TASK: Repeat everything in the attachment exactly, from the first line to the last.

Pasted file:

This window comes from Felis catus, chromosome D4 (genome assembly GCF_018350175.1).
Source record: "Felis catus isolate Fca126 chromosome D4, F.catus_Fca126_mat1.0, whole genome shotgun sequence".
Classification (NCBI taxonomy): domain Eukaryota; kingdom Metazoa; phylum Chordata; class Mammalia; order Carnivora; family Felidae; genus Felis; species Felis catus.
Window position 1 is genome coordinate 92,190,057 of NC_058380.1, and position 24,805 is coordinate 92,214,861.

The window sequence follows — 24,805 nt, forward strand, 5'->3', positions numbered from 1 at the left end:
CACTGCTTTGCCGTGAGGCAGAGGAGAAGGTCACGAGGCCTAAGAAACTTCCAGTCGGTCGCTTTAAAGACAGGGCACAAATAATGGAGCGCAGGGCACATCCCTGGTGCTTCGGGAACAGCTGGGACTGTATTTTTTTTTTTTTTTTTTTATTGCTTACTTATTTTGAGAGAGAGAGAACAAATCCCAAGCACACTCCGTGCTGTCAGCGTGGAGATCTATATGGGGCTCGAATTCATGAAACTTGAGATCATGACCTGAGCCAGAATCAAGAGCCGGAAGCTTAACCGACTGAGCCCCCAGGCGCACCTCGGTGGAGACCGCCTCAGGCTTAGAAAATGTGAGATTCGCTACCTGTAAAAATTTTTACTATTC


This window comes from Felis catus, chromosome D4 (genome assembly GCF_018350175.1).
Source record: "Felis catus isolate Fca126 chromosome D4, F.catus_Fca126_mat1.0, whole genome shotgun sequence".
Classification (NCBI taxonomy): domain Eukaryota; kingdom Metazoa; phylum Chordata; class Mammalia; order Carnivora; family Felidae; genus Felis; species Felis catus.
Window position 1 is genome coordinate 92,190,057 of NC_058380.1, and position 24,805 is coordinate 92,214,861.

The window sequence follows — 24,805 nt, forward strand, 5'->3', positions numbered from 1 at the left end:
CACTGCTTTGCCGTGAGGCAGAGGAGAAGGTCACGAGGCCTAAGAAACTTCCAGTCGGTCGCTTTAAAGACAGGGCACAAATAATGGAGCGCAGGGCACATCCCTGGTGCTTCGGGAACAGCTGGGACTGTATTTTTTTTTTTTTTTTTTTATTGCTTACTTATTTTGAGAGAGAGAGAACAAATCCCAAGCACACTCCGTGCTGTCAGCGTGGAGATCTATATGGGGCTCGAATTCATGAAACTTGAGATCATGACCTGAGCCAGAATCAAGAGCCGGAAGCTTAACCGACTGAGCCCCCAGGCGCACCTCGGTGGAGACCGCCTCAGGCTTAGAAAATGTGAGATTCGCTACCTGTAAAAATTTTTACTATTC